The OS X Menu Bar is Outdated
The original Apple Macintosh, introduced on January 24, 1984, had a 9-inch screen and a stationary menu bar at the very top of the screen. It made a lot of sense. But does it still make sense today?
The stationary menu bar is helpful for new computer users because it is predictable. No matter which application you use, you always know where its menu items will appear. In addition, having the menu at the top of the screen makes it an easy target to hit, even if you have low mouse dexterity. Just push the cursor up until it stops and you are guaranteed to be somewhere on the menu bar.
However, 28 years ago, the size of the Macintosh Desktop was only 512 pixels wide and 342 pixels high (able to fit, full size, within the column of this blog post). It was not very far to move the cursor from, say, the Trash to the menu bar. Also, with so little screen real estate, the general use case was to have one application dominate the screen.
Over time, screens became larger and the dimensions of the desktop grew accordingly. For example, a 13-inch MacBook Pro laptop has a desktop that is 1280 pixels wide and 800 pixels high. Although this provides more screen real estate than the original Macintosh — over four times more area — and enables more effective use of multiple application windows, it also introduces a growing usability problem with the stationary menu bar.
It is no longer uncommon to have one or more application windows near the bottom or bottom-right area of the screen. I tend to keep chat windows, for example, down there. At this location, getting to the menu bar requires quite a bit of traveling with the mouse cursor on a 24-inch display at a resolution of 1920 by 1200 pixels. On a 27-inch Thunderbolt monitor, distances become even greater over its 2560 by 1440 resolution screen.
The sheer size of the desktop now makes the stationary menu bar a chore to use. In addition, the spatial relationship between an application’s window and its menus is lost since most of the time, they are not within close proximity to one another.
If you use a laptop and have an external monitor, things become even more interesting. I have a 24-inch monitor connected to my 13-inch MacBook Pro, as illustrated by the Display Arrangement dialog below. The laptop’s desktop region is the blue rectangle on the left with the menu bar (indicated by the narrow white strip at the top of the blue rectangle) and the external monitor is on the right.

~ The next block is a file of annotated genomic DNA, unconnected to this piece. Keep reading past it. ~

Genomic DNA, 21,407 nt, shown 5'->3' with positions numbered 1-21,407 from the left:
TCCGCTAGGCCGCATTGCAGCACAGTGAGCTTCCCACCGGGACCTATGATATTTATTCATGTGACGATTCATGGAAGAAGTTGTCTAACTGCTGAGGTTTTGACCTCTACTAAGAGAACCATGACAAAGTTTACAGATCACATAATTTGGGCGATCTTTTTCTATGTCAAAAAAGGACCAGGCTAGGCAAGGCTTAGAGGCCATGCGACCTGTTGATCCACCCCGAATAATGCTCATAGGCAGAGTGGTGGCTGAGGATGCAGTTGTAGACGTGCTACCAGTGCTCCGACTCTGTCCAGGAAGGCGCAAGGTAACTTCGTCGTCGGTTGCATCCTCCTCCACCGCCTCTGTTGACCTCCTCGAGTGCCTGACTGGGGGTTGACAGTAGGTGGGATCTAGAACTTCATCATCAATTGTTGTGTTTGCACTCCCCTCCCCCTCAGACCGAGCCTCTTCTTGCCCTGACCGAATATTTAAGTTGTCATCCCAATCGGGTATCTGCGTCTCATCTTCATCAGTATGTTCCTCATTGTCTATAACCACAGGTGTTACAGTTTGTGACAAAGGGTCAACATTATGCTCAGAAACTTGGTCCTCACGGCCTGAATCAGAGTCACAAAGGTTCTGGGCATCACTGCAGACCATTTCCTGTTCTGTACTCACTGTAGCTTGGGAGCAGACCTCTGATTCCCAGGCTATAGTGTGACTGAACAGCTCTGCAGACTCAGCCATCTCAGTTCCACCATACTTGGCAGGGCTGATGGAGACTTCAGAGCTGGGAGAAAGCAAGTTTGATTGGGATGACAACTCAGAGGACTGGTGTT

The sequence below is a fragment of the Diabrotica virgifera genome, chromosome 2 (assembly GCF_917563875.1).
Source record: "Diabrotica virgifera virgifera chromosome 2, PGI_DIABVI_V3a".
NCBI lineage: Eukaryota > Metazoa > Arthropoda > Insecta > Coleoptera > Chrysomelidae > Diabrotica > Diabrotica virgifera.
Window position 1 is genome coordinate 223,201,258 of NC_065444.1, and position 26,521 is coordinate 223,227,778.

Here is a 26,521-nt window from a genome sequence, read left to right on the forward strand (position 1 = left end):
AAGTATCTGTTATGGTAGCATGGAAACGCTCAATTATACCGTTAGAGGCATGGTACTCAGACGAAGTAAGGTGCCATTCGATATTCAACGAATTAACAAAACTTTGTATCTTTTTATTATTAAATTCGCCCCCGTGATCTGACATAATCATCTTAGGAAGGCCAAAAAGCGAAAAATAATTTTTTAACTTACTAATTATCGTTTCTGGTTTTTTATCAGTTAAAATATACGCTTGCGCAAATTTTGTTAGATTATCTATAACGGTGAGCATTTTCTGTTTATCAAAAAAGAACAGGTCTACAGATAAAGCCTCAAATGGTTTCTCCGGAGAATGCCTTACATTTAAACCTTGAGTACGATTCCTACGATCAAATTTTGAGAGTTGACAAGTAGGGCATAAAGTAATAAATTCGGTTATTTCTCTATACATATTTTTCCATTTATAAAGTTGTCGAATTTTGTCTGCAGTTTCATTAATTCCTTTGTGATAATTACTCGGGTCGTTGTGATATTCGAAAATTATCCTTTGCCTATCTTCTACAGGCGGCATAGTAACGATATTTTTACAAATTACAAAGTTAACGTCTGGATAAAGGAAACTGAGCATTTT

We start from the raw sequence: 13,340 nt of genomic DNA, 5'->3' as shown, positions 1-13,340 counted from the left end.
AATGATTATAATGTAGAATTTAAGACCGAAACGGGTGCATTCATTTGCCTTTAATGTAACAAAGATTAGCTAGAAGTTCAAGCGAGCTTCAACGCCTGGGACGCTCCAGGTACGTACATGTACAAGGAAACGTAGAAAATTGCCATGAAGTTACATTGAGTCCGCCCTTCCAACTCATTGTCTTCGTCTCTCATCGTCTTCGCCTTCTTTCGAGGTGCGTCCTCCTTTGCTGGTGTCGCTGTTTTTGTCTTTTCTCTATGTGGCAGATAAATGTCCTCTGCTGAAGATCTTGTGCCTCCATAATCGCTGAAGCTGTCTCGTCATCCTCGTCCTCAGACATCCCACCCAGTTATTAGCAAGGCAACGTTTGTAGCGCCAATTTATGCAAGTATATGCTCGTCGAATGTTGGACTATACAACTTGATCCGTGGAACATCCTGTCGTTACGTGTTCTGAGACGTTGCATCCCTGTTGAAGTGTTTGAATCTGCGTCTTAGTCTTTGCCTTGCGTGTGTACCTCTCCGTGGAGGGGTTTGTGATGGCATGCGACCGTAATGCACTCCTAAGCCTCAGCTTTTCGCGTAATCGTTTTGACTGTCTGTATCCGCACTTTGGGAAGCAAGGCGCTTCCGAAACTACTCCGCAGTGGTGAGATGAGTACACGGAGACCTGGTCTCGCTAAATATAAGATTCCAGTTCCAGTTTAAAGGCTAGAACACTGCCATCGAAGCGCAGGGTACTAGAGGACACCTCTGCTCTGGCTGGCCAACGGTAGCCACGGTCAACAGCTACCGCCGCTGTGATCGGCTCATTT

In this arrangement, many application windows reside on the large monitor and most of them are far, far away from the menu. You can actually drag the menu bar in this dialog and put it on the external monitor. This helps the situation somewhat, but then windows on the laptop screen require a trek to the menu bar on the large screen.
On OS X, there is a handy tool called SecondBar that, as its name implies, displays a copy of the menu bar on a secondary display. With SecondBar, at least you no longer have to navigate across screens to get to the menu.
However, this whole situation begs the question, “Is the OS X menu bar outdated?” It made sense on a single, small, low- to medium-resolution screen. For today’s desktop environments, though, window managers that support menus directly in an application’s window, such as the X Windows System and Microsoft Windows (not the Metro interface), have better usability because they require less navigation and maintain the spatial relationship between an application and its menus.
It remains to be seen, though, what will happen to menus, in general. With the growing prevalence of mobile devices and their interface’s shedding of traditional menus, the desktop may become more tablet-like, ala iPad and Windows Metro.
Is the menu bar dead? What would be your ideal desktop interface?
Feature image by Blog del Fotógrapho (Flickr/Creative Commons)
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